You can sign up for any of the online summer camps on the museum’s website.

Here are the different programs you can choose from:

Grades 2-3

Keys to the Kingdoms of Life

  • Session 1: Monday, July 27 — Friday,

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The North Face Launching Free Program for Kids Missing Summer Camp This Year

Click here to read the full article.

With summer camps closed throughout the U.S. due to the ongoing coronavirus crisis, The North Face has found a way to virtually bring the outdoors to kids everywhere.

This month will mark the debut of The North Face Summer Base Camp, a free two-week virtual summer camp with online and offline programming from several of the brand’s athlete ambassadors. The program features three interactive half-day activities per week, hosted by The North Face athletes, that will include a video tutorial and instruction on how to complete the activity.

More from Footwear News

The goals of the camp, The North Face said, are to introduce kids and parents to exploration, offer education on a range of topics and hone the skills that could help kids become more curious.

The theme of week one is “Local Exploration,” with the focus on exploring and learning the

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Make a vaccine? I’m trying to teach my kids the alphabet

By Kate Holton, Emma Thomasson and Stephen Jewkes

LONDON/BERLIN/MILAN (Reuters) – It’s tough to do any useful work when you’re stuck at home, struggling to home-school bickering kids, let alone when you’re trying to produce a COVID-19 vaccine.

British drugmaker AstraZeneca had spent years preparing for a pandemic, but when the moment finally came it was caught cold on a crucial front: stressed parents working from home struggled to focus.

    So the company recruited up to 80 teachers to run online lessons and repurposed a car parking app to book virtual classes. It also lined up personal tutoring and helped to locate some childcare spaces for those battling to adapt to the abrupt change to their lives.  

    The move by Britain’s biggest drugmaker, and similar efforts by companies the world over to host everything from magic classes to yoga for children, shows the lengths businesses are going to to help

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Whatever back to school looks like, it has to serve the kids without internet and tech

I’m USA TODAY editor-in-chief Nicole Carroll, and this is The Backstory, insights into our biggest stories of the week. If you’d like to get The Backstory in your inbox every week, sign up here.

This week, I got a survey from my son’s school. It asked, on a scale of “unsure” to “very comfortable,” how comfortable are you with your student attending in-person classes this fall?

This was in the same week we learned the U.S. could be headed toward 100,000 coronavirus cases a day, hospitalizations are rising in 12 states, hot spot Arizona delayed the start of its school year and the American Academy of Pediatrics urged schools to hold in-person classes because of the negative social, emotional and academic impact on kids.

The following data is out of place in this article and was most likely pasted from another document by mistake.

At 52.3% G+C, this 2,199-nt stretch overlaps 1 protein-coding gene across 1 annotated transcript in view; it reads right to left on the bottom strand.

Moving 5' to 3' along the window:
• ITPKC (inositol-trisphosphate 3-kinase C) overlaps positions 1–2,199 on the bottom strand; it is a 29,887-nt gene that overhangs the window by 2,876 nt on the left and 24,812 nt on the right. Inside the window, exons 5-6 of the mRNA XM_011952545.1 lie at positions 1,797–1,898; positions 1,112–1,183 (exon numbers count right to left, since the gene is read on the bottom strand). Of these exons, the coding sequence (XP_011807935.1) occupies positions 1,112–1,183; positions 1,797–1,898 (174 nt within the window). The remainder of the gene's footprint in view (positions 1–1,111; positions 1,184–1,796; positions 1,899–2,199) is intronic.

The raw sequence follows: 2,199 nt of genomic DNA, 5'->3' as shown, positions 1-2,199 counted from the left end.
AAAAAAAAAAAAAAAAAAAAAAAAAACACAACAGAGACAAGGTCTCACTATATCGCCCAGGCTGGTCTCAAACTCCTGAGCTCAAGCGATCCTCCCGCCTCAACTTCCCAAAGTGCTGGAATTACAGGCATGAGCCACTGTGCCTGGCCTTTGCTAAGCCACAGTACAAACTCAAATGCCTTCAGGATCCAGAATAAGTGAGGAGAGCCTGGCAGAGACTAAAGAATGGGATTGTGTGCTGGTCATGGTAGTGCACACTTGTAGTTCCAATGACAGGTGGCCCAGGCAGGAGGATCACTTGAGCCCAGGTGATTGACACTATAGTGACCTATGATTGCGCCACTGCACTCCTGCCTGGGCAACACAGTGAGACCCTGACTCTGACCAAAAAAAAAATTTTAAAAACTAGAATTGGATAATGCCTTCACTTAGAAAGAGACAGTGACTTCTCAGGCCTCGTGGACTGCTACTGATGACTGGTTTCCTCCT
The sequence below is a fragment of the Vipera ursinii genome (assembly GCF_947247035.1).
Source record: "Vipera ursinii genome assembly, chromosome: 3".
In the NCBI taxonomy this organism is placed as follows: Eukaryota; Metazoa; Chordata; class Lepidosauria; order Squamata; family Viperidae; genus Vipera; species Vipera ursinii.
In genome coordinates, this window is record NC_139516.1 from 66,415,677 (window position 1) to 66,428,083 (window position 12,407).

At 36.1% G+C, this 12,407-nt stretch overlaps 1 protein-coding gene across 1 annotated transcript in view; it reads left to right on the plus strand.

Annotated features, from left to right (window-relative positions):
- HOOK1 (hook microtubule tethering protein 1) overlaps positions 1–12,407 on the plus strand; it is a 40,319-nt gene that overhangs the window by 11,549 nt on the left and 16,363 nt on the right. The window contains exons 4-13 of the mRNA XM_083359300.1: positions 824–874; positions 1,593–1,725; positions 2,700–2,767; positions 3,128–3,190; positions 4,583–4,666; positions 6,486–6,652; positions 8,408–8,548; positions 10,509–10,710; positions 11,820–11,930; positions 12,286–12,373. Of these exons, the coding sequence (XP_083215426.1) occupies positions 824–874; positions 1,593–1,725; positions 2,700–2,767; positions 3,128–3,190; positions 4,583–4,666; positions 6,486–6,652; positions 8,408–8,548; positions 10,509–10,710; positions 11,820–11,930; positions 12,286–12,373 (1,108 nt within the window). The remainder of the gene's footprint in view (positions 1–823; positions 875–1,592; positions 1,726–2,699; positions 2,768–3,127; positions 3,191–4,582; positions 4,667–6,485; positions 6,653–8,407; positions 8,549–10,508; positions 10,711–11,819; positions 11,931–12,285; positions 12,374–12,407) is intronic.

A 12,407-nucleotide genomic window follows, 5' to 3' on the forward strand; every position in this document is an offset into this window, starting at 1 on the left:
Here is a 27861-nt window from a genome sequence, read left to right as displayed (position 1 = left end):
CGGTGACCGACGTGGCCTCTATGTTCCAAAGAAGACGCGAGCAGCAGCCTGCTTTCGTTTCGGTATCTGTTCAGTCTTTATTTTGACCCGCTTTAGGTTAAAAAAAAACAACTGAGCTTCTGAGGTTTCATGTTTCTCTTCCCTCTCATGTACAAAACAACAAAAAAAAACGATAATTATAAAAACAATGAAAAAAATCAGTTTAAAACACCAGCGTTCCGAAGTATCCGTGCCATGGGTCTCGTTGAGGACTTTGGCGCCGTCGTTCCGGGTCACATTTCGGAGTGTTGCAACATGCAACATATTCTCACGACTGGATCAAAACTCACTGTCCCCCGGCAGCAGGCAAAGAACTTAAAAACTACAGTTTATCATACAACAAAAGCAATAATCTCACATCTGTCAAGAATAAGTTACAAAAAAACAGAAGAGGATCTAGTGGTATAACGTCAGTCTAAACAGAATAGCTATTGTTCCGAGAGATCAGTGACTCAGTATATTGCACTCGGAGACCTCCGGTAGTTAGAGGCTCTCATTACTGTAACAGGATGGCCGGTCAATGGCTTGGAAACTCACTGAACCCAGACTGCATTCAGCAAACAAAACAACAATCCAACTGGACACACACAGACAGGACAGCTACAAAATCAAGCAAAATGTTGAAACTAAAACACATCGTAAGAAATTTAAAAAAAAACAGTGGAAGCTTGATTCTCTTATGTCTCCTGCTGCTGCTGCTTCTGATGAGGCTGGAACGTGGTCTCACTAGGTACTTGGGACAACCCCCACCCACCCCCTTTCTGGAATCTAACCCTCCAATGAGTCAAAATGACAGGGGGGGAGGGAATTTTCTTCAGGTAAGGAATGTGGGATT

I didn’t see an option for “of course I want kids back in school but don’t want students or teachers to get sick or spread the

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Kids Can Take Free Online Drawing Classes From Disney Right Now

There is a lot about these past few months that have been strange and challenging. As more parents than ever are juggling working from home and caring for the kids, we have had to find creative ways to make the seemingly impossible juggle happen. Young kids, who are used to being fully engaged in daycare or school, now have to find ways to entertain themselves. And as parents, we have to find those activities that our kids can do on their own that allow us to get through another Zoom call or finish up our deadline.

Thankfully, the internet exists and with it comes a whole slew of activities that we can throw at our kids to keep their brain from turning to mush and our sanity intact. One of these activities comes from the a company that knows who to engage kid’s imagination–Disney. The company has released a collection

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5 Upgrades for Safer, Healthier Kids’ Rooms and Nurseries

Photo credit: KatarzynaBialasiewicz - Getty Images
Photo credit: KatarzynaBialasiewicz – Getty Images

From House Beautiful

As technology gives cutting-edge innovations to improve our homes, it’s no surprise that the kids’ category is offering up new and improved products to care for our little ones, too. Whether you’re the sort of parent who’s super aware of your carbon footprint or you’re just looking to brush up on safety standards, here are five easy upgrades—from smarter paint choices to natural-fiber swaps—that will make your kids’ room a healthier place. Get ready to breathe easier—literally!

Paint on a Fresh Coat

If you haven’t already, paint your walls with zero-VOC, organic paint. Not only is it healthier, it can also speed up the decor process: less time waiting for fumes to dry means you can move in faster!

Older homes can leak fumes into the air long after the paint has dried, too. A 2018 study published in the Journal